History Under Cover – My 1920’s Tap Pants

An interesting facet of fashion history is the rather quiet and not so well known area of what is the first layer, what goes hidden -and often forgotten- under peoples’ clothing.  I personally would consider it a good thing to bring back at least some of the beautiful and practical vintage lingerie, especially tap pants (or tango shorts  and French knickers as they are also called).   There was, and still is,  an easy decency, discreet fashion, and happy practicality about these pairs of little culottes, especially for under skirts.

Tap pants hit popularity, among many reasons, on account of being worn by tap dancers doing their routines…ladies of the 20’s and 30’s wanted their legs to ‘sell’ (help them get coveted dancing roles) and their bosses could only see their nimble moves with short culottes.  Just watch Ginger Roger’s solo tap routine in the 1936 movie “Follow the Fleet” if you want a classic use of tap pants. (click here to watch the movie’s clip)  I would almost, but not really, love to strap on my tap shoes and do a photo like Ginger in that movie.   Tap pants were also an ingenious way to allow women to be much more active while still wearing skirts and dresses.  They were cute enough that, if seen, it wasn’t too shocking of an issue.  As tap pants are really underwear,  I will let this one post be lacking a model 😉

100_1292THE FACTS:

FABRIC:  ivory polyester satin, 1 yard bought on clearance for just under $2

NOTIONS:  I already had ivory lace floating in my stash, had the thread,  plenty of sharp needles, 1/4 inch ivory bias tape, and small metal snaps. I even used one of the buttons leftover from making my 40’s satin blouse

PATTERN: Past Patterns No. 501, Ladies and Misses 1920’s Combination 100_1295Undergarment

TIME TO COMPLETE:  The whole assembly took only 3 1/2 hours!  They were finished on March 6, 2013

THE INSIDES:  The back center seam is a lapped seam, the waistband is bias bound, and every other seam is a french seam. Perfection!

Excuse the wrinkles on my tap pants…they’re actually a good sign.  I  do wear these quite a bit, and not just with my vintage fashions.

100_1294     I can’t say enough about how much I liked this pattern.  It was simple to put together, easy to change/adjust,  fits amazing, and -best of all- cut on the bias.  The pattern called for there to only be two seams, one down each hip, but I added a seam to the center front and back so I could adjust the fit better and also add a back placket, like most historical tap pants.  For my placket, I sewed seam tape (for added stability) into the top 5 inches of the back top center seam, then tuned it under, sewed it down, and stitched on the snaps.  At the top, where the placket and waist meet, I added a small button with an elastic loop to make sure the placket stays closed.100_0947a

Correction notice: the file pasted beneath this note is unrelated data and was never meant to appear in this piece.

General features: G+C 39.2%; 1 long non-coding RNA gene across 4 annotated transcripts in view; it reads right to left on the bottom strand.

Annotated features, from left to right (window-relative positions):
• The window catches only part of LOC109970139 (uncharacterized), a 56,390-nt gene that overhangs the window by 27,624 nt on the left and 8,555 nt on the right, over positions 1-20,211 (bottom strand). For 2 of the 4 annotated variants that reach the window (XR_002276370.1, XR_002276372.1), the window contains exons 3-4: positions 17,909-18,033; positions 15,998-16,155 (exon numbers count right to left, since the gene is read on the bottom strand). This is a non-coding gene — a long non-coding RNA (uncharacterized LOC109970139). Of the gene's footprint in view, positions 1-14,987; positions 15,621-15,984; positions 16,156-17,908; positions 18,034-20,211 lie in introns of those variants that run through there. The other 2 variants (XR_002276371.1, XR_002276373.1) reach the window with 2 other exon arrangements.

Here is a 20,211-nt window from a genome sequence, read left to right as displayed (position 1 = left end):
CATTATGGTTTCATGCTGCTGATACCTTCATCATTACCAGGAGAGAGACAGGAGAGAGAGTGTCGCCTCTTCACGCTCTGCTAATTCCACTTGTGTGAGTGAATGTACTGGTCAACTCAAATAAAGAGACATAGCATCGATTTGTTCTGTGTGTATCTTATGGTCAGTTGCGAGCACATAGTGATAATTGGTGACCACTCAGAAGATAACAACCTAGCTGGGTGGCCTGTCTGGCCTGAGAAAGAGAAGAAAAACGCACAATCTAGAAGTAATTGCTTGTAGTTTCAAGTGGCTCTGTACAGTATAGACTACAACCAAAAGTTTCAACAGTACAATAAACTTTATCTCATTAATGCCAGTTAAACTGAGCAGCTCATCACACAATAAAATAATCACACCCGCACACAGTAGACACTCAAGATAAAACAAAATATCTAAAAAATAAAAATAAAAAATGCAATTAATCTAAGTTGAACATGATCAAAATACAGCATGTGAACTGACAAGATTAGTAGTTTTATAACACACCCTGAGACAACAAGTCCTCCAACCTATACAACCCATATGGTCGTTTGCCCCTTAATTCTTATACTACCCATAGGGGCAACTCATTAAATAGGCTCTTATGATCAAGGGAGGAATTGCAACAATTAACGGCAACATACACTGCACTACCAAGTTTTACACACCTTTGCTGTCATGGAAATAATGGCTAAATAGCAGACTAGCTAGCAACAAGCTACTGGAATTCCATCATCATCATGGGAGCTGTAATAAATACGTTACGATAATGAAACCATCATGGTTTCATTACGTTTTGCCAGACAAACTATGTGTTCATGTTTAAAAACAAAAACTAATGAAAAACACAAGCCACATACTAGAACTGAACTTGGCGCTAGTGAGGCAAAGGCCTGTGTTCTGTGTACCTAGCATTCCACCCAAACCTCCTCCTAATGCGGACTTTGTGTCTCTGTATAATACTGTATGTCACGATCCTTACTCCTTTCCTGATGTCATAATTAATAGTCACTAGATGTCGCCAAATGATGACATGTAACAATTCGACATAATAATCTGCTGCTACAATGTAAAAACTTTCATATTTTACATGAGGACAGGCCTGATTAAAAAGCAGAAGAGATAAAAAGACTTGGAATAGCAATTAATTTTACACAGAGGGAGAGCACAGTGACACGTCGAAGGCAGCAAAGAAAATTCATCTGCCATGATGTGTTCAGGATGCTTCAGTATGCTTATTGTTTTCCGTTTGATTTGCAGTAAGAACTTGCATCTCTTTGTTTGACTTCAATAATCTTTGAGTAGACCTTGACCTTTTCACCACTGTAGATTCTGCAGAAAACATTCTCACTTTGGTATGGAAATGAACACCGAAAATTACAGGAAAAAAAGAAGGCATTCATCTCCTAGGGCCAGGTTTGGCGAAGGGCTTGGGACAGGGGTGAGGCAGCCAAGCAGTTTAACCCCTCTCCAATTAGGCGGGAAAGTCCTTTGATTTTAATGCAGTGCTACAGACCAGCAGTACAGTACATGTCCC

The pattern calls for an elastic gathered waist.  I didn’t want the bulk of that type of finish, so I opted for the 1930’s hip clinging, waist skimming fit.  I was inspired to do this, as well as the placket detail, in good part from Leimomi Oakes Sew Weekly post and from an old 30’s two piece set on display at an exhibit at our History Museum (see right picture).  You’ll have to take my word for it, the fit of my tap pants turned out beautifully!

A good part of the short completion time was spent on adding the lace, but it was so worth it.  It was not hard to get a professionally finished look.  I made a straight stitch along the thicker, curvy edge of the lace so I would have it tacked together.  Then I set my machine to the smallest stitch – the button hole stitching- and took my time following and covering my previous path.  When I was done, I cut away the excess satin covering up the underside of the lace.  Much of the RTW slips and lingerie don’t even bother to finish off their lace edges this well – another reason to make 100_1294your own garments!

The crouch seam was the only real tricky part.  However, with some forethought, it is nothing to fret over.  Maybe the fretting was completely my deal because I’d never sewn a crouch seam before.  I’ve sewn everything else under the sun but not a single pair of shorts or pants.  Now I can rack up another small ‘first time’.

Look for some upcoming blog posts of some of my recent 20’s fashions.  I will have these on under my period attire (not to fuel any imaginations) so I can feel authentic, learn about history, and be truly vintage both under and out!

100_1296P.S.  There is an interesting article about the history of undergarments in the just released in the June/July 2013 “Vogue Patterns” magazine.  It’s quite a nice overview!

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